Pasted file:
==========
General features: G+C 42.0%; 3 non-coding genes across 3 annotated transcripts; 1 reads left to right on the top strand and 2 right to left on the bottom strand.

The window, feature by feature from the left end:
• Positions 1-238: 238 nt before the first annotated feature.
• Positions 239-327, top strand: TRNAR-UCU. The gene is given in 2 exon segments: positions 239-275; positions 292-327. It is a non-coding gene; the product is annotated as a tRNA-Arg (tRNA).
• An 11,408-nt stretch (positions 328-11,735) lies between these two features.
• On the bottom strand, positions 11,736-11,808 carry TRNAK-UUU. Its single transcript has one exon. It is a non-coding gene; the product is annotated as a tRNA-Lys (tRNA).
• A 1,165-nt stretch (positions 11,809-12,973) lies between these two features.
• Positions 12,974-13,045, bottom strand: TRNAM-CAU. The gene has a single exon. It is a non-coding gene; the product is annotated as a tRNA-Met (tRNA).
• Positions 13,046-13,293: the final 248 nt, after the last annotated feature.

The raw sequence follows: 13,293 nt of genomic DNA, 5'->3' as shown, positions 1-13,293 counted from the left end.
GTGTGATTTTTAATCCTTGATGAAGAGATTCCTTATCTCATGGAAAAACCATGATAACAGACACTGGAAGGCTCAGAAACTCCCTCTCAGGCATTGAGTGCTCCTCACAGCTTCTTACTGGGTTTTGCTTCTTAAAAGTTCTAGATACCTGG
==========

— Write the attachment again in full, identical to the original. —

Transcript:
General features: G+C 42.0%; 3 non-coding genes across 3 annotated transcripts; 1 reads left to right on the top strand and 2 right to left on the bottom strand.

The window, feature by feature from the left end:
• Positions 1-238: 238 nt before the first annotated feature.
• Positions 239-327, top strand: TRNAR-UCU. The gene is given in 2 exon segments: positions 239-275; positions 292-327. It is a non-coding gene; the product is annotated as a tRNA-Arg (tRNA).
• An 11,408-nt stretch (positions 328-11,735) lies between these two features.
• On the bottom strand, positions 11,736-11,808 carry TRNAK-UUU. Its single transcript has one exon. It is a non-coding gene; the product is annotated as a tRNA-Lys (tRNA).
• A 1,165-nt stretch (positions 11,809-12,973) lies between these two features.
• Positions 12,974-13,045, bottom strand: TRNAM-CAU. The gene has a single exon. It is a non-coding gene; the product is annotated as a tRNA-Met (tRNA).
• Positions 13,046-13,293: the final 248 nt, after the last annotated feature.

The raw sequence follows: 13,293 nt of genomic DNA, 5'->3' as shown, positions 1-13,293 counted from the left end.
GTGTGATTTTTAATCCTTGATGAAGAGATTCCTTATCTCATGGAAAAACCATGATAACAGACACTGGAAGGCTCAGAAACTCCCTCTCAGGCATTGAGTGCTCCTCACAGCTTCTTACTGGGTTTTGCTTCTTAAAAGTTCTAGATACCTGG